The old man wagged the bag slightly. "You've shared food with me," he pointed out. "You're bound to do me no harm." If the gypsy had lied about that, he'd know it soon enough.

The child stamped its bare foot on the boards. The gesture would have made the old man smile, if he had dared.

“Human! Pick up the ring! Release me!”

“No.”

The child that was not a child cocked its head so that the billowing mass of hair hid one of its eyes. “I grant no boon to mortals.”

“I don’t want a boon. I just want you to listen to a story. Will you listen?”

The delicate, sand-caked toes flexed with agitation, its pale flesh shimmering like iridescent fish scales. Then a shudder went through the child, and it grew still.

“Tell.”

The old man did not hesitate. He had practiced these words so many times, they came to him without thought.

“Once upon a time," he said, beginning as the gypsy had instructed, "there was a little girl who loved the ocean. She loved it so much, she would cry whenever her parents took her away from it. She played in the tide pools when she was an infant, and rode the waves laughing as she grew bigger and stronger. She had blue eyes and golden hair like sunlight, and she was the joy of her mother and father. Her name --" his voice shook for only a moment, "-- was Cassie.

"For seven summers, her parents brought her back to the ocean, to swim and laugh and play in the water. Her mother used to joke that she would grow up to be either a lifeguard or a fish. Then, during that last summer, Cassie started talking about hearing voices when she was out on her board, voices under the water. She thought they were calling to her. She started filling her bedroom walls with drawings of singing mermaids and beautiful cities under the ocean.

"Her parents dismissed it as fancy, of course. How -- how could they have known how far she'd take it? But one afternoon, her board came back with the tide, and Cassie wasn't on it."

The old man cleared his throat. Even now, the grief was a raw thing, twisting, cutting at his flesh.

"They searched for her, of course. Everyone did. The Coast Guard, all the local boats. It was a national news story. For a few days at least. But they never found her. And then the story changed, and the people decided that it was the fault of her parents for losing her. They hounded the parents, until there was no place the mother could go that she didn't perceive an accusing glance, a face set in judgment of her failure. Finally the mother couldn't live with her pain any more. The father found her one afternoon in the tub, an empty bottle of antidepressants by her side. She was lying peacefully there, under the water. It was the first time the father had seen her smile in years.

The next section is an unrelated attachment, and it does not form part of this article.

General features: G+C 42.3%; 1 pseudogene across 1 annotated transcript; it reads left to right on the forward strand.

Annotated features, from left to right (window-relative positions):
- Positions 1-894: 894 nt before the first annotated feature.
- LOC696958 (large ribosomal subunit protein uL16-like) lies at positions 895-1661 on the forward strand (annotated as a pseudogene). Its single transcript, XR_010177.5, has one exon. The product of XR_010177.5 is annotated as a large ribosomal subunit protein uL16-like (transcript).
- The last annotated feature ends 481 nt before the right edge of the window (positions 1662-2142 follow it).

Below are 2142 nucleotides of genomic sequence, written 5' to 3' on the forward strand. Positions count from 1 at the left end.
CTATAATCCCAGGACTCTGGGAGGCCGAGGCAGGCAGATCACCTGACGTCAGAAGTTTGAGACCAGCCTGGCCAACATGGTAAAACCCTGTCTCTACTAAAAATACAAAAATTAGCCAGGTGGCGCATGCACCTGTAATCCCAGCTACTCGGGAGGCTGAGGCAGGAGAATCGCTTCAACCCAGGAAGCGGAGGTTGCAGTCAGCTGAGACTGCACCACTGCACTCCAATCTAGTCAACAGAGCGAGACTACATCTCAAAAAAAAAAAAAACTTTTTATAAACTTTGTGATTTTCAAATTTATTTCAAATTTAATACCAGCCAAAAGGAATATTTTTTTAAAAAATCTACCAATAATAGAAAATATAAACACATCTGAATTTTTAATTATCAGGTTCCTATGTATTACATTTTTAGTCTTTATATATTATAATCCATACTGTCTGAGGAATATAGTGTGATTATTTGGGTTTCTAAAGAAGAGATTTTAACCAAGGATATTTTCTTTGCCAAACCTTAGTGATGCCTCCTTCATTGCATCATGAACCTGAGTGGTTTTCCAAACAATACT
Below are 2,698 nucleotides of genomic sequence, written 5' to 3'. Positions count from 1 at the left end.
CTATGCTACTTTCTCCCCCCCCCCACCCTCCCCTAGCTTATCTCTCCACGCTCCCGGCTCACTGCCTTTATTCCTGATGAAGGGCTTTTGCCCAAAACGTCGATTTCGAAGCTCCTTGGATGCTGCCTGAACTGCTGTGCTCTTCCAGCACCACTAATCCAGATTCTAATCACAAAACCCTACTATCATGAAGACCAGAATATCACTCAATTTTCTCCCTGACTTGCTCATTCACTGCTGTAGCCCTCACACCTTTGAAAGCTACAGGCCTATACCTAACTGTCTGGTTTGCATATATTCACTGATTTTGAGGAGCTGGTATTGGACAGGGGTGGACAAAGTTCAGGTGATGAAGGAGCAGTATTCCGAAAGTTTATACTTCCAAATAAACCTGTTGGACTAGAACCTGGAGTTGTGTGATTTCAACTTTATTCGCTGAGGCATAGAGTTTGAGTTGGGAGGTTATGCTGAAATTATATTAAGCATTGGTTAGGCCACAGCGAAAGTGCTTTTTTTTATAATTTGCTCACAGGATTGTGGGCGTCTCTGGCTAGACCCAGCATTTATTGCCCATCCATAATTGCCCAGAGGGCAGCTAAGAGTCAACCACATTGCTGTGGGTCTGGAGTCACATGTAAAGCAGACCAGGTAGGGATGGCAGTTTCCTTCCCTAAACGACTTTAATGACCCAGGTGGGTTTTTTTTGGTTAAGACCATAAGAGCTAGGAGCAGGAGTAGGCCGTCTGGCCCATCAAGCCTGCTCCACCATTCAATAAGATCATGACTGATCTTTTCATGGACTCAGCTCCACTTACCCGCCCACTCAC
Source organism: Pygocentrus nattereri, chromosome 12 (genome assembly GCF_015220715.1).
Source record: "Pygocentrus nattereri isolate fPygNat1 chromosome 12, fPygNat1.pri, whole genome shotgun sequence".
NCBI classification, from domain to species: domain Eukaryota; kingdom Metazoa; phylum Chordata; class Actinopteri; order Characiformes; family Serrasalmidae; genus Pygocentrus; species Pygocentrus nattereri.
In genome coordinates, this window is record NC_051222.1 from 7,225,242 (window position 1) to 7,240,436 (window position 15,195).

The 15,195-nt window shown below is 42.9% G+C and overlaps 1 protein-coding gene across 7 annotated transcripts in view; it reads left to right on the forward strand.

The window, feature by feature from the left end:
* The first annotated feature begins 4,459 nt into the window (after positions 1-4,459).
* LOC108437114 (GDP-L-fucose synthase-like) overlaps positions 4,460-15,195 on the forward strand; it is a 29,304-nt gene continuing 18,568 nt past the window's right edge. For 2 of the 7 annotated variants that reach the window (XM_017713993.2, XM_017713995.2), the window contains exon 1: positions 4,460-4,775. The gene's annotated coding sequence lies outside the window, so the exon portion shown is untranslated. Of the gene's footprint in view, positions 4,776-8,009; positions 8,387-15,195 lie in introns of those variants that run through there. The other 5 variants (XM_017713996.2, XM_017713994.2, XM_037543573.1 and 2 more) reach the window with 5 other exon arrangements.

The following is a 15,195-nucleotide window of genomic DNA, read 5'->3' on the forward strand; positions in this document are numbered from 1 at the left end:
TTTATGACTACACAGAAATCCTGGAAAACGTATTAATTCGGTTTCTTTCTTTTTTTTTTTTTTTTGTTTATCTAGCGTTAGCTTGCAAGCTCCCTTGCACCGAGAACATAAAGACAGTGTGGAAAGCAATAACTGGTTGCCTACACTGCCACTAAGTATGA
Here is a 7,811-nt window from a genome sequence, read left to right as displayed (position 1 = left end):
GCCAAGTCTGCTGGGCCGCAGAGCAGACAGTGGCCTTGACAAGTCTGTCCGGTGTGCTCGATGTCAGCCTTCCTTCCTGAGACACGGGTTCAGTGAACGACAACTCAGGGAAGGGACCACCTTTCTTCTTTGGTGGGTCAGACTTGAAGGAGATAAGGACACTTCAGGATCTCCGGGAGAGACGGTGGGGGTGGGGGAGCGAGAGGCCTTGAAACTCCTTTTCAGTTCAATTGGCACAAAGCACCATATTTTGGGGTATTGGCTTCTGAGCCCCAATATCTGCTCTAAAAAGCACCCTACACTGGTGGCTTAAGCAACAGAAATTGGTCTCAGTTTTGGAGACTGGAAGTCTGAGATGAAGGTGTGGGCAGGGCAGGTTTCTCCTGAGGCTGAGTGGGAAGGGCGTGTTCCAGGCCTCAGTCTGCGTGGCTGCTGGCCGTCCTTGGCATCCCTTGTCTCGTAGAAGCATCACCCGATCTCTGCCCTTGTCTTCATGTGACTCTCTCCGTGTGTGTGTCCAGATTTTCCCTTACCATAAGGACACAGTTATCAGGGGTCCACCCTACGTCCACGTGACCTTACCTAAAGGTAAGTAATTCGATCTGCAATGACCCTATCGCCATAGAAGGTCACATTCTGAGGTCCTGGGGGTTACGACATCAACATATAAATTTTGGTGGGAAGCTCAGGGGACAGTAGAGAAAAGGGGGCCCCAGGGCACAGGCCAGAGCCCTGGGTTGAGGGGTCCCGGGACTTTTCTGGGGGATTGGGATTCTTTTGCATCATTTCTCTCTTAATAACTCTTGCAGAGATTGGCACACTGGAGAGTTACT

"The father went a little mad, perhaps. He... spent some time in a place where they send you when you need to rest. So he missed the stories for the first few years after they started. It wasn't until he got out that he heard about the ghost."

The child wrinkled its nose as though in distaste or derision, but did not move.

He had her attention. They of the faerie cannot resist the lure of stories, the gypsy's voice echoed in his head. But now he was coming to the crux of it, and his heart hammered in his chest.

"It was just a local story, at first. Without the internet, the father might never have heard of it. But when he started digging, he learned the story had been going on ever since Cassie di-- disappeared." He took a deep breath. "It seemed that every year, on the anniversary of her disappearance, someone saw a lit-tle girl on the edge of the surf, on the same beach where Cassie had loved to play. She only came at night, and if she was approached, the girl would vanish. Some witnesses said she just seemed to melt back into the waves.

"But those who got a longer look at her said she seemed to be searching for something, sometimes wandering over the dunes, or even coming up onto the boards, though never beyond. A few said they could hear a sound coming from her, like keening. One witness said it was the saddest sound she'd ever heard, like a hole in the world given a voice. But the girl was always gone in a flash, before anyone could reach her.

"The father didn't understand how this could be, but he did-n't doubt. He knew the little girl was his Cassie. But when he searched, he could find no trace of her. And no one wanted to be reminded of the sad tale of the little girl lost at sea. The po-lice... no one would help him.

"Until he met the gypsy woman. She told him it was no ghost that haunted the strand but a changeling, for his daughter had been taken in by the song of the Nereides, forgotten creatures that still lingered beneath the waves of the sea. Bound to the place of her 'birth,' the little girl was doomed to return there, for all eternity."